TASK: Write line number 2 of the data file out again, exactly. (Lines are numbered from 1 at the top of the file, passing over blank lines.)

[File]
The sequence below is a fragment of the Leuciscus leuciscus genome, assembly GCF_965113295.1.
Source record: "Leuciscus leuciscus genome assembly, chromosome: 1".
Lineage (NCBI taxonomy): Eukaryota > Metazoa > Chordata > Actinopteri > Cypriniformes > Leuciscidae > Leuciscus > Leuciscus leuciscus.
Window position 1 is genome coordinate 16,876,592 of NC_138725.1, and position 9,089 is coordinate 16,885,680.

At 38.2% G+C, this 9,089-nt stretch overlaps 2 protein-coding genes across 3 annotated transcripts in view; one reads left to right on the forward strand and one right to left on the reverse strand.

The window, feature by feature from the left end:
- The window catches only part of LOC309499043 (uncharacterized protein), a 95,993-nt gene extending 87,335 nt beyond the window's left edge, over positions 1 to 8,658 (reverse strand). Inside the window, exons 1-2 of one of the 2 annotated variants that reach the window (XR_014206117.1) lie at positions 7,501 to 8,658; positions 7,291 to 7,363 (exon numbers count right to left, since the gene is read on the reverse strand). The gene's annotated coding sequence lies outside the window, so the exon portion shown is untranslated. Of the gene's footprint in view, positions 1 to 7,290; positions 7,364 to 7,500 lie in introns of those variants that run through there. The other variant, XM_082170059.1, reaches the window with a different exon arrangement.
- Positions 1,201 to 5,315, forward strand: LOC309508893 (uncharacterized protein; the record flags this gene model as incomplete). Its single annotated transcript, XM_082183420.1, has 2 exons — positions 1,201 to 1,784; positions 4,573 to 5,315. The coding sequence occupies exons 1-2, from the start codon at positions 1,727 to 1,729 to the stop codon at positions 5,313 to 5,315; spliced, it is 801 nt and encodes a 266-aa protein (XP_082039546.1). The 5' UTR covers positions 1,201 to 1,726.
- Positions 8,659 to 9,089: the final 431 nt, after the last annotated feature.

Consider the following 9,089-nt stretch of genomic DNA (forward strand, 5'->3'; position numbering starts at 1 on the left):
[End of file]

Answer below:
Source record: "Leuciscus leuciscus genome assembly, chromosome: 1".